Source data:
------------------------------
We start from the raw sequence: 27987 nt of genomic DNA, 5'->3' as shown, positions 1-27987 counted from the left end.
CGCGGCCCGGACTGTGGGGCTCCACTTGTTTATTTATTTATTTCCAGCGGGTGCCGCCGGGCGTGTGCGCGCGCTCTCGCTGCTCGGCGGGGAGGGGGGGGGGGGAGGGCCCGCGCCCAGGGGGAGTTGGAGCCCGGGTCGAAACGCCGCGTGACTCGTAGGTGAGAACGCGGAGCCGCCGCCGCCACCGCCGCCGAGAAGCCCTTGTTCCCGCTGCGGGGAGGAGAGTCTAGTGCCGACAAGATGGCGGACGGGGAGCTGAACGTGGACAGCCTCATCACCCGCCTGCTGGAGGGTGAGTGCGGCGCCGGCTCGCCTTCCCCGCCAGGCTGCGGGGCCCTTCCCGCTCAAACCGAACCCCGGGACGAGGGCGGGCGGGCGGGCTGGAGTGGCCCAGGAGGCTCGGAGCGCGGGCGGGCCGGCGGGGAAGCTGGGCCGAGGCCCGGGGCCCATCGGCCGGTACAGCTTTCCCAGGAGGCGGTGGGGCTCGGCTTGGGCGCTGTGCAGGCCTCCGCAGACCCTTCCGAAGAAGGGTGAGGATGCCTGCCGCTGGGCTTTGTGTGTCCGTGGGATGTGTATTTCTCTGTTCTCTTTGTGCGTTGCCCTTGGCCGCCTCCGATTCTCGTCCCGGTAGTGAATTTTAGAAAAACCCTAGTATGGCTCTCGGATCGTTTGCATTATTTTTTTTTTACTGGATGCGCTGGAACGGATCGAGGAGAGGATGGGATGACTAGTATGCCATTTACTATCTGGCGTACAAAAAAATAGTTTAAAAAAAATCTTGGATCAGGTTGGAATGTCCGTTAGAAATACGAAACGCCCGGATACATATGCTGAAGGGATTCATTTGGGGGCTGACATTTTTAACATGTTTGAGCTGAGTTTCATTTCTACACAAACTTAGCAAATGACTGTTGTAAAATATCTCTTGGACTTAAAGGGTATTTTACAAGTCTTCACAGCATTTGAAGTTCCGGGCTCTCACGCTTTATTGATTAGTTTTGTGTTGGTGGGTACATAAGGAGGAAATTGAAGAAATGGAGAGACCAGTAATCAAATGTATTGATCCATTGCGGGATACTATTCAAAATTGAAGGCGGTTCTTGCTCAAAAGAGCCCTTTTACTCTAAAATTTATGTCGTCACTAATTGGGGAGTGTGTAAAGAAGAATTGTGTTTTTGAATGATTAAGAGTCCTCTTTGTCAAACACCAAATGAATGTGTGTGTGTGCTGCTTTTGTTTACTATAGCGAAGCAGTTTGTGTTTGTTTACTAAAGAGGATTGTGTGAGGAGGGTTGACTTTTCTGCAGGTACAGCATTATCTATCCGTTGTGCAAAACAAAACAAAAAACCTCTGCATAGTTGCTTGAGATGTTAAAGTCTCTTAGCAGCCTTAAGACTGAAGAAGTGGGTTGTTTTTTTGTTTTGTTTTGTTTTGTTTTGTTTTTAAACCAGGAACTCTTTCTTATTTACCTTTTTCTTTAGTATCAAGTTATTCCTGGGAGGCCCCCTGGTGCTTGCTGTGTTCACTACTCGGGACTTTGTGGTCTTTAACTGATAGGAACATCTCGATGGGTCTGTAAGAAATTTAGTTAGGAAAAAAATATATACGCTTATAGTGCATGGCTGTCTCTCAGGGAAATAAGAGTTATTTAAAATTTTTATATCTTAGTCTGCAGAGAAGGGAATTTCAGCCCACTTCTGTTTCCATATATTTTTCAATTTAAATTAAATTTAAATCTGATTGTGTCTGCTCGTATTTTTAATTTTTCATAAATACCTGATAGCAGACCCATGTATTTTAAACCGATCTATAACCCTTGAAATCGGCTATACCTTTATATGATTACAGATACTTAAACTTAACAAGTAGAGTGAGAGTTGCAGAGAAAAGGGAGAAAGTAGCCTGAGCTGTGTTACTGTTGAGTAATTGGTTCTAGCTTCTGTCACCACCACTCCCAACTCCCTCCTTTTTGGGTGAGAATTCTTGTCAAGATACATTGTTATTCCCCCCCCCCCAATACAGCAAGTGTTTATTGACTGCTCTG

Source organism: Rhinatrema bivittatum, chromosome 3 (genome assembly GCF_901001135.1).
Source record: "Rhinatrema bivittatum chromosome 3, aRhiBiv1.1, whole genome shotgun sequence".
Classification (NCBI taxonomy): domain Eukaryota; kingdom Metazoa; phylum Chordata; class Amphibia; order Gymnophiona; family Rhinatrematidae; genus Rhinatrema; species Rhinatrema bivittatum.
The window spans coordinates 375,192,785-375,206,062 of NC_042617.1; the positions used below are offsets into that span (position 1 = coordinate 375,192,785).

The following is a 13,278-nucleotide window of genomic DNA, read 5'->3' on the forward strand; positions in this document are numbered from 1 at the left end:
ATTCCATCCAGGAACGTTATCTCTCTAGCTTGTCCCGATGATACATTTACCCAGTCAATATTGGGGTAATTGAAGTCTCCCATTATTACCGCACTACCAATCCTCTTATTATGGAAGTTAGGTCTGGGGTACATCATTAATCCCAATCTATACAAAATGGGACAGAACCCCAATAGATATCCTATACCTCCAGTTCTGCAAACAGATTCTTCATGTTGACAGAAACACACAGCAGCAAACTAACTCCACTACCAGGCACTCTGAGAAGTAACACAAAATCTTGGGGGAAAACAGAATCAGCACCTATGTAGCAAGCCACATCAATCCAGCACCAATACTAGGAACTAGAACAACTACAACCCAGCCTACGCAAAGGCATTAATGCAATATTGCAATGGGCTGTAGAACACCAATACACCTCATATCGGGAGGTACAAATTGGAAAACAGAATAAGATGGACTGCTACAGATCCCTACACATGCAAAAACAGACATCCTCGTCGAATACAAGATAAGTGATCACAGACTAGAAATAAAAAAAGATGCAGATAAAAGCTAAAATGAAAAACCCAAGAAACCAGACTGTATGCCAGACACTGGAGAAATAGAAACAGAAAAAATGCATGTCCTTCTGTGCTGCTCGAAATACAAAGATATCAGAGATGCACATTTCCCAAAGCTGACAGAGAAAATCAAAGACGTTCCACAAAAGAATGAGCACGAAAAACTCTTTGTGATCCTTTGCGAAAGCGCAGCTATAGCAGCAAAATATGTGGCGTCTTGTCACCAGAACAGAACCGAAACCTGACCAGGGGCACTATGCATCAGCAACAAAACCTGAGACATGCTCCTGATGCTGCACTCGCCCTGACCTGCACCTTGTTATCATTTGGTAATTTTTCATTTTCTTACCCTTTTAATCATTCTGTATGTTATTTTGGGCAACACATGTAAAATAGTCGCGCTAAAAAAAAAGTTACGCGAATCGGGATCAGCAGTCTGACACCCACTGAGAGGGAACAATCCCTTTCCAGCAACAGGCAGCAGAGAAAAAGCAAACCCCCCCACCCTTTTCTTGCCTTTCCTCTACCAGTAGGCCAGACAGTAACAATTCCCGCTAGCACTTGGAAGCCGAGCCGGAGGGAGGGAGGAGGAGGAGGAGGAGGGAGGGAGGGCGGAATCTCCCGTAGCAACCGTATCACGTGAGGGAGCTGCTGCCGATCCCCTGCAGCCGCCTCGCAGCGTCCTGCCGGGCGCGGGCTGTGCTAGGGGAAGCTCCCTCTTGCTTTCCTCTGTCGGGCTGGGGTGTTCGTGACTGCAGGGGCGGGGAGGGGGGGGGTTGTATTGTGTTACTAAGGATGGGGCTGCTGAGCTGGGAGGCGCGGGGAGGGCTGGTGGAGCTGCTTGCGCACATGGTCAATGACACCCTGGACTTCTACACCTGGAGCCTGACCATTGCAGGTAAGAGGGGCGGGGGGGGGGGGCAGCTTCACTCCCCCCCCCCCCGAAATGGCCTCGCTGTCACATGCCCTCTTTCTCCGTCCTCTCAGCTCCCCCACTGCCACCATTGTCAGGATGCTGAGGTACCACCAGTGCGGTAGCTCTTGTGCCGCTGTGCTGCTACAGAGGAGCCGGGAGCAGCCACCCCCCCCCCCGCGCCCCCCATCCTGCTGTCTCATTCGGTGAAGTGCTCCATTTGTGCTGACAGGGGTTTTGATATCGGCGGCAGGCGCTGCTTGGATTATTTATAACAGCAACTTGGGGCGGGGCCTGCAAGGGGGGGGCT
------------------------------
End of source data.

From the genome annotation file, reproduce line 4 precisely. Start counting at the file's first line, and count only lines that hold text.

Source record: "Rhinatrema bivittatum chromosome 3, aRhiBiv1.1, whole genome shotgun sequence".